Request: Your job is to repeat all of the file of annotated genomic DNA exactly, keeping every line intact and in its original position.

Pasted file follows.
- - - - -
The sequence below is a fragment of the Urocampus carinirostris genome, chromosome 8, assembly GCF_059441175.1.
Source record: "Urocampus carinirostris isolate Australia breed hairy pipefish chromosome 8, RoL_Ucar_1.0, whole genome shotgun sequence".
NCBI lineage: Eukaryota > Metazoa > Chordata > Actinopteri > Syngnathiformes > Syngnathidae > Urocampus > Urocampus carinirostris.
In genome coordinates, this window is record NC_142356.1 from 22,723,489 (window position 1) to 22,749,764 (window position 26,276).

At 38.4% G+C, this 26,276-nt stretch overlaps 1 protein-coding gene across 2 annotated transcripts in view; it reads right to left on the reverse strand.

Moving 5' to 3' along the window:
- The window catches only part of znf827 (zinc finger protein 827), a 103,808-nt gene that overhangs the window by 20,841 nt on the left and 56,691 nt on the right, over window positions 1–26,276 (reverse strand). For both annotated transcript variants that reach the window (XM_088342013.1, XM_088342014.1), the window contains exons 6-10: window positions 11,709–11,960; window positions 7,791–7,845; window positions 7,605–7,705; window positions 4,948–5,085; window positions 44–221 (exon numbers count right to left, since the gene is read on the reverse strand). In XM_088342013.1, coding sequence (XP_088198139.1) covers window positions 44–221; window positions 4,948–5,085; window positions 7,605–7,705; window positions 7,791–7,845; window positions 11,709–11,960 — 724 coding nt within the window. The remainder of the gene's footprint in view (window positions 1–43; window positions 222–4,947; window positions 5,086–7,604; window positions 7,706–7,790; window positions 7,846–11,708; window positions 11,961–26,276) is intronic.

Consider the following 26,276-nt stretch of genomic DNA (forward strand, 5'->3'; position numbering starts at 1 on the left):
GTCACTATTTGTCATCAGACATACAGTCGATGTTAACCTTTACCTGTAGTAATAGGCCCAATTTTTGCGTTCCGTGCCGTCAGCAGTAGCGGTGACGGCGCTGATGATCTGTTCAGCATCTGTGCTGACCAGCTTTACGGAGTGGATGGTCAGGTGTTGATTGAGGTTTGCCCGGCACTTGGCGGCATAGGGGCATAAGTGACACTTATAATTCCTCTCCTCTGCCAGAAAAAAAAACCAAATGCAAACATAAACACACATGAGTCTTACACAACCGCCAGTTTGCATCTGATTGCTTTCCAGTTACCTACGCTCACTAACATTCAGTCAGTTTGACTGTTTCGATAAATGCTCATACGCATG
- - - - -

The sequence below is a fragment of the Urocampus carinirostris genome, chromosome 8, assembly GCF_059441175.1.
Source record: "Urocampus carinirostris isolate Australia breed hairy pipefish chromosome 8, RoL_Ucar_1.0, whole genome shotgun sequence".
NCBI lineage: Eukaryota > Metazoa > Chordata > Actinopteri > Syngnathiformes > Syngnathidae > Urocampus > Urocampus carinirostris.
In genome coordinates, this window is record NC_142356.1 from 22,723,489 (window position 1) to 22,749,764 (window position 26,276).

At 38.4% G+C, this 26,276-nt stretch overlaps 1 protein-coding gene across 2 annotated transcripts in view; it reads right to left on the reverse strand.

Moving 5' to 3' along the window:
- The window catches only part of znf827 (zinc finger protein 827), a 103,808-nt gene that overhangs the window by 20,841 nt on the left and 56,691 nt on the right, over window positions 1–26,276 (reverse strand). For both annotated transcript variants that reach the window (XM_088342013.1, XM_088342014.1), the window contains exons 6-10: window positions 11,709–11,960; window positions 7,791–7,845; window positions 7,605–7,705; window positions 4,948–5,085; window positions 44–221 (exon numbers count right to left, since the gene is read on the reverse strand). In XM_088342013.1, coding sequence (XP_088198139.1) covers window positions 44–221; window positions 4,948–5,085; window positions 7,605–7,705; window positions 7,791–7,845; window positions 11,709–11,960 — 724 coding nt within the window. The remainder of the gene's footprint in view (window positions 1–43; window positions 222–4,947; window positions 5,086–7,604; window positions 7,706–7,790; window positions 7,846–11,708; window positions 11,961–26,276) is intronic.

Consider the following 26,276-nt stretch of genomic DNA (forward strand, 5'->3'; position numbering starts at 1 on the left):
GTCACTATTTGTCATCAGACATACAGTCGATGTTAACCTTTACCTGTAGTAATAGGCCCAATTTTTGCGTTCCGTGCCGTCAGCAGTAGCGGTGACGGCGCTGATGATCTGTTCAGCATCTGTGCTGACCAGCTTTACGGAGTGGATGGTCAGGTGTTGATTGAGGTTTGCCCGGCACTTGGCGGCATAGGGGCATAAGTGACACTTATAATTCCTCTCCTCTGCCAGAAAAAAAAACCAAATGCAAACATAAACACACATGAGTCTTACACAACCGCCAGTTTGCATCTGATTGCTTTCCAGTTACCTACGCTCACTAACATTCAGTCAGTTTGACTGTTTCGATAAATGCTCATACGCATG